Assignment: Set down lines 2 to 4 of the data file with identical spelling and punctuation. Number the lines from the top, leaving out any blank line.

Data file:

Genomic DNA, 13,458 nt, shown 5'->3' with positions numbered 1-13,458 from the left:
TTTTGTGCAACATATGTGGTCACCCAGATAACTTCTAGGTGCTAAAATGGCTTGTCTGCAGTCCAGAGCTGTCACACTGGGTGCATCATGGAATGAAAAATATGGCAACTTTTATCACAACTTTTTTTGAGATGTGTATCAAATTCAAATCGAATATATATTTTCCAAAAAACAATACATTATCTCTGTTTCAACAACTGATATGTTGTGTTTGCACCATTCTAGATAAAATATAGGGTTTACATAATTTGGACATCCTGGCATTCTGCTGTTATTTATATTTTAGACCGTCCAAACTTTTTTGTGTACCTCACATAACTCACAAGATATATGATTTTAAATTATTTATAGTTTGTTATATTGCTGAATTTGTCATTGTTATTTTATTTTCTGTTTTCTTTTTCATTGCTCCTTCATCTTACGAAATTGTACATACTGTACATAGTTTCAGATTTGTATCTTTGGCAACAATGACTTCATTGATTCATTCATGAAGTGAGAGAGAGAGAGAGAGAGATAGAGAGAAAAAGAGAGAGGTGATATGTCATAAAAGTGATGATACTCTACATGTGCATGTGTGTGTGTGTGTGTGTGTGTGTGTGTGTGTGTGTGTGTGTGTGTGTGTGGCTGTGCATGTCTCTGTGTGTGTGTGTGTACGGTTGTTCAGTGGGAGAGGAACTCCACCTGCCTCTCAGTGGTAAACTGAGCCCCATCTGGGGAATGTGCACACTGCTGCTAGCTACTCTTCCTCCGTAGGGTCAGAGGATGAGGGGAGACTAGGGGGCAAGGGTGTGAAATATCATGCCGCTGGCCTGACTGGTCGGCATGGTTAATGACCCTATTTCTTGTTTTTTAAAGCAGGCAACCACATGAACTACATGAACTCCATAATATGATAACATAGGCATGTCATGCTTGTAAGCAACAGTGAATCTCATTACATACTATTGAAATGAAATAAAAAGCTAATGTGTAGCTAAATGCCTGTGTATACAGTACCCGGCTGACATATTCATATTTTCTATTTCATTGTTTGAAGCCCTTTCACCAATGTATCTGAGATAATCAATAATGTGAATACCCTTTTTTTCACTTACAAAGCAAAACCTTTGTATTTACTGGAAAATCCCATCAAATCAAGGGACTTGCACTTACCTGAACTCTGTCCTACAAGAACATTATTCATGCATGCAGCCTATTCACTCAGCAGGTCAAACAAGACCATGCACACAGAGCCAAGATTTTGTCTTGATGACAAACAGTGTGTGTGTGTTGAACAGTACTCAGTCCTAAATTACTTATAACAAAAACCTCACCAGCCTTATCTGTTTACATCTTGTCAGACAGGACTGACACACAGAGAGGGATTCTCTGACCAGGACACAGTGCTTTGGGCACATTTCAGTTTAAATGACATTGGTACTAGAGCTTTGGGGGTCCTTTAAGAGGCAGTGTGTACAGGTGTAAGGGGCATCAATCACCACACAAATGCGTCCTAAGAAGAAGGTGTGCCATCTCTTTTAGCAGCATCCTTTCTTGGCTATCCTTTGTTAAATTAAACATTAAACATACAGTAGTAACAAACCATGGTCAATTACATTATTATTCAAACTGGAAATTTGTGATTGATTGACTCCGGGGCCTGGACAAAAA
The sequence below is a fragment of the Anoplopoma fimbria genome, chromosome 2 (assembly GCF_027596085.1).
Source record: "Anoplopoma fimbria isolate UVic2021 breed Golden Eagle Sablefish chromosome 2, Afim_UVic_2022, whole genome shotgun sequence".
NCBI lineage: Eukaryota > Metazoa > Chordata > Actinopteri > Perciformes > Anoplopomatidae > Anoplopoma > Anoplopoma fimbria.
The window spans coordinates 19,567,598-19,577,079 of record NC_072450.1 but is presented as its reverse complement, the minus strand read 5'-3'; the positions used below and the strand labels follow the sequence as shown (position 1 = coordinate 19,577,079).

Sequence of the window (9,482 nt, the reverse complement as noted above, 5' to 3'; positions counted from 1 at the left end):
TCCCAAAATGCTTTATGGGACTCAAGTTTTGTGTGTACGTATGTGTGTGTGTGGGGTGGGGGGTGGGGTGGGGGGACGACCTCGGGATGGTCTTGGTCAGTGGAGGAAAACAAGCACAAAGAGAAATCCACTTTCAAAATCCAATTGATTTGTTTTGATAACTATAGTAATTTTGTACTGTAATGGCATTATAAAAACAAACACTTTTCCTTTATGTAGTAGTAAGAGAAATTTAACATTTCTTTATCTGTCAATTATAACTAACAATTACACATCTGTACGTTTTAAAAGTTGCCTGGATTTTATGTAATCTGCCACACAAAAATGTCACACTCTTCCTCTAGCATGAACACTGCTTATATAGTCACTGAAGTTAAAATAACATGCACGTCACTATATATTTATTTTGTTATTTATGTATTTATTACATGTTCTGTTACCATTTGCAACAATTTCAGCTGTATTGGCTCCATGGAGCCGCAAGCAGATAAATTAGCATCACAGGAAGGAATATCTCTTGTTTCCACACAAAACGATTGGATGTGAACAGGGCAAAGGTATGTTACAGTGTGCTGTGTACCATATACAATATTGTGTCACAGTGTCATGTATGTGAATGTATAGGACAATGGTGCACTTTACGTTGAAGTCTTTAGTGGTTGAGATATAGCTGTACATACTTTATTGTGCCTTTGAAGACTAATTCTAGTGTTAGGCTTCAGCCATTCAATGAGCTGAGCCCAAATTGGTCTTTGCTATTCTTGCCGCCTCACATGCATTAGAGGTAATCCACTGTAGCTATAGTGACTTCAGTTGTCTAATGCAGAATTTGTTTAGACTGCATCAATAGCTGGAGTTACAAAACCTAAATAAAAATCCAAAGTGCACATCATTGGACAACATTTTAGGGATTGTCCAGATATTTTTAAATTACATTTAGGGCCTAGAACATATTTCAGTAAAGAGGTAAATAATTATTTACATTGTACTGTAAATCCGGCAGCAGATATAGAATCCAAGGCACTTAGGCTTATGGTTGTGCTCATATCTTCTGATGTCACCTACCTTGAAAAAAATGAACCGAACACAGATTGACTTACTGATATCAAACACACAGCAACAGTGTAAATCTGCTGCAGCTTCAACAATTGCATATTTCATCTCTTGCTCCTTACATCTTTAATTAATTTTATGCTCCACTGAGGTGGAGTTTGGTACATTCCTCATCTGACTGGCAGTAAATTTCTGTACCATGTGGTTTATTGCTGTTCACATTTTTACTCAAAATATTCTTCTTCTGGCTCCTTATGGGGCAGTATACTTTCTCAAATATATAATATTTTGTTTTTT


TTTTGTGCAACATATGTGGTCACCCAGATAACTTCTAGGTGCTAAAATGGCTTGTCTGCAGTCCAGAGCTGTCACACTGGGTGCATCATGGAATGAAAAATATGGCAACTTTTATCACAACTTTTTTTGAGATGTGTATCAAATTCAAATCGAATATATATTTTCCAAAAAACAATACATTATCTCTGTTTCAACAACTGATATGTTGTGTTTGCACCATTCTAGATAAAATATAGGGTTTACATAATTTGGACATCCTGGCATTCTGCTGTTATTTATATTTTAGACCGTCCAAACTTTTTTGTGTACCTCACATAACTCACAAGATATATGATTTTAAATTATTTATAGTTTGTTATATTGCTGAATTTGTCATTGTTATTTTATTTTCTGTTTTCTTTTTCATTGCTCCTTCATCTTACGAAATTGTACATACTGTACATAGTTTCAGATTTGTATCTTTGGCAACAATGACTTCATTGATTCATTCATGAAGTGAGAGAGAGAGAGAGAGAGATAGAGAGAAAAAGAGAGAGGTGATATGTCATAAAAGTGATGATACTCTACATGTGCATGTGTGTGTGTGTGTGTGTGTGTGTGTGTGTGTGTGTGTGTGTGTGTGTGTGGCTGTGCATGTCTCTGTGTGTGTGTGTGTACGGTTGTTCAGTGGGAGAGGAACTCCACCTGCCTCTCAGTGGTAAACTGAGCCCCATCTGGGGAATGTGCACACTGCTGCTAGCTACTCTTCCTCCGTAGGGTCAGAGGATGAGGGGAGACTAGGGGGCAAGGGTGTGAAATATCATGCCGCTGGCCTGACTGGTCGGCATGGTTAATGACCCTATTTCTTGTTTTTTAAAGCAGGCAACCACATGAACTACATGAACTCCATAATATGATAACATAGGCATGTCATGCTTGTAAGCAACAGTGAATCTCATTACATACTATTGAAATGAAATAAAAAGCTAATGTGTAGCTAAATGCCTGTGTATACAGTACCCGGCTGACATATTCATATTTTCTATTTCATTGTTTGAAGCCCTTTCACCAATGTATCTGAGATAATCAATAATGTGAATACCCTTTTTTTCACTTACAAAGCAAAACCTTTGTATTTACTGGAAAATCCCATCAAATCAAGGGACTTGCACTTACCTGAACTCTGTCCTACAAGAACATTATTCATGCATGCAGCCTATTCACTCAGCAGGTCAAACAAGACCATGCACACAGAGCCAAGATTTTGTCTTGATGACAAACAGTGTGTGTGTGTTGAACAGTACTCAGTCCTAAATTACTTATAACAAAAACCTCACCAGCCTTATCTGTTTACATCTTGTCAGACAGGACTGACACACAGAGAGGGATTCTCTGACCAGGACACAGTGCTTTGGGCACATTTCAGTTTAAATGACATTGGTACTAGAGCTTTGGGGGTCCTTTAAGAGGCAGTGTGTACAGGTGTAAGGGGCATCAATCACCACACAAATGCGTCCTAAGAAGAAGGTGTGCCATCTCTTTTAGCAGCATCCTTTCTTGGCTATCCTTTGTTAAATTAAACATTAAACATACAGTAGTAACAAACCATGGTCAATTACATTATTATTCAAACTGGAAATTTGTGATTGATTGACTCCGGGGCCTGGACAAAAA
The sequence below is a fragment of the Anoplopoma fimbria genome, chromosome 2 (assembly GCF_027596085.1).
Source record: "Anoplopoma fimbria isolate UVic2021 breed Golden Eagle Sablefish chromosome 2, Afim_UVic_2022, whole genome shotgun sequence".